well, that’s what makes horse races; you

for a vintage structure. It all makes for a

might love it. I’m still trying to make up my

place that’s fun to relax in with ‘hoodies and

Whatever your choice, there are simple

own mind about a daily special that was lu-

foodies alike — even if pizza’s not on the

snacks such as the lusty, marinated cerignola

glassware does match the mood.)

bricated by, if I remember correctly (some-

agenda. The beer list that was once printed

olives and various cheese plates to help

times I actually do go to a restaurant just to

is said now to have been rendered obsolete

while away some idle hours. Also available

enjoy myself — which means no note-tak-

by its frequent changing, so just ask your

are some pricey but exotic plates featuring

ing), the fat from a strip or similar steak. Al-

knowledgeable server and take advantage

tinned Spanish seafood such as clams and

most too good was the impression that

of new opportunities.

eels. Personally, I haven’t yet taken that

lingers most.

So far the small but expectedly eclectic

plunge, especially at $39 for the anguillas.

Barbaro, by the way, is the current incar-

wine list (Carey is known for unabashedly

Nor have I ever made it as far as dessert.

nation of a former coffee house called The

pushing wines such as riesling, Beaujolais

Risky, though perhaps rewarding, might be

Foundry, and though the shell remains the

and sherry at El Monty) remains printed. It,

the rosewater (which can easily get out of

same, the vibe is altogether different than it

too, may change, but a favorite has been the

hand) and amaretto panna cotta. Well, why

was when the Baptists were blessing it. Es-

gutsy Nero d’Avola, a Sicilian red. (I’m not a

not; have it with a glass of Gerard Bertrand

pecially impressive is the exposed ceiling

fan of wines served in tumblers, especially

Cremant Rose and see if you say “qué bar-

structure that looks improbably impeccable

when they can reach $10 a pop, but the

baro!” Could happen.

january/february 2014 | 91




TRAVEL INSURANCE Avoiding “the look” when you fly with children


he tinsel’s off the tree and the last stocking

has been stowed. Ready to relax? Not so fast!

Spring Break is right around the corner, and many of us, lured by glossy travel brochures and picturesque websites, are already planning trips filled with good old-fashioned family fun! What we tend to forget, though, as we daydream of “shushing” down the slopes or swimming with the dolphins, is that there will likely be extensive travel involved in reaching our own personal “Wally World.” And trust me, whoever said “getting there is half the fun” has clearly never been on the receiving end of what I like to call, simply, “the look.”

WHAT IS “THE LOOK”? If you have ever boarded a plane with children under the age of 10, chances are you have gotten “the look.” Not only do you know what look I’m talking about, but if you are like me, you are probably guilty of having given it yourself in your pre-family-boarding days. It’s an expression that falls somewhere between dismay, panic and full-blown aggravation. It clearly communicates “Oh please, not my row,” is often accompanied by an eye roll and, in severe cases, an audible sigh. It leaves no doubt as to the fact that your fellow travelers would prefer that your children be stowed with the luggage during the duration of the flight.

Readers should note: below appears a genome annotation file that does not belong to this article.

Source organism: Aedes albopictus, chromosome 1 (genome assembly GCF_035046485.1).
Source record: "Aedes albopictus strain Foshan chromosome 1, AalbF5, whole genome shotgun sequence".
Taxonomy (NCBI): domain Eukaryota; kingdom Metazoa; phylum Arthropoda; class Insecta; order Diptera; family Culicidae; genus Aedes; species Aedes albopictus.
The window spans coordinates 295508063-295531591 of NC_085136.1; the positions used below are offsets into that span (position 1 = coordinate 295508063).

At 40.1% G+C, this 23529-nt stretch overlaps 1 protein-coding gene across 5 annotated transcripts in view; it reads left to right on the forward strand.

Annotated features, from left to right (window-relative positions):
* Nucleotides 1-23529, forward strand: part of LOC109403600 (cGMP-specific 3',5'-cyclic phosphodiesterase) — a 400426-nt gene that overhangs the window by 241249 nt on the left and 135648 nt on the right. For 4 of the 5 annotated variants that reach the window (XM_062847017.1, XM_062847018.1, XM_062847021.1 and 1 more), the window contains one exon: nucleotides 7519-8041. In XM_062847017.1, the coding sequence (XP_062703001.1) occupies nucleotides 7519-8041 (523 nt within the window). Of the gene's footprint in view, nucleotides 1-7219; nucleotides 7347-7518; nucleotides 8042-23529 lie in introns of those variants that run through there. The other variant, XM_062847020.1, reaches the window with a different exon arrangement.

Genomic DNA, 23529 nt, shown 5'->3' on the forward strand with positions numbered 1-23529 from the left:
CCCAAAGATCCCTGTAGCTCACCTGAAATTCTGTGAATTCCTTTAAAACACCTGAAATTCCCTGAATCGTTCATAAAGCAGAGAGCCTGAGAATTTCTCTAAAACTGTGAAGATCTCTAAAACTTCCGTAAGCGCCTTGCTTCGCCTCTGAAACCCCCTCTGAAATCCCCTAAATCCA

january/february 2014 | 93



AVOIDING TURBULENCE While you may not be able to avoid getting “the look” when you board, you can certainly diffuse it during travel. How? By being prepared and investing in what I call a little “travel insurance.” Here are a few tips I’ve learned over the years (some the hard way) to get you through what could otherwise be a bumpy flight:

• When traveling with an infant, try to choose flight times that are close to or during naptimes or bedtimes. A sleeping child is a quiet child. • Be ready to combat baby’s stopped-up ears with bottles and pacifiers. • Head to the nearest dollar store and pick up some new (quiet) toys and surprise your child with them at various intervals. Or print out pictures to color from a favorite cartoon website. • Give your child his own special carry-on, and let him fill it with a few favorite toys, books and snacks. • If your child is a first-time flier, prepare her by reading books and talking about what to expect in order to eliminate any fears and anxiety. • Always, always, always have a change of clothes, extra diapers and baby wipes on hand. I cannot stress this enough! Never hurts to throw in an extra shirt for yourself too, just in case. • Be considerate. Don’t let your child kick the seats, jump up and down, talk loudly, crank up the volume on an electronic device or otherwise annoy the other passengers. Lay out your expectations and the consequences clearly and before boarding. • If a toddler meltdown or a school-age showdown occurs, stay calm. The more agitated and nervous you become, the more your child will feed off that, and things could escalate quickly. • Finally, never underestimate the power of alcohol. No, not for your child, for your fellow passengers. Offer to buy a round for those seated in your immediate vicinity. They might be more forgiving, or they might doze off and quit staring at you. I once heard about a couple traveling with twin toddlers who passed out homemade cookies to all their fellow passengers before takeoff as a pre-emptive strike. Smart move!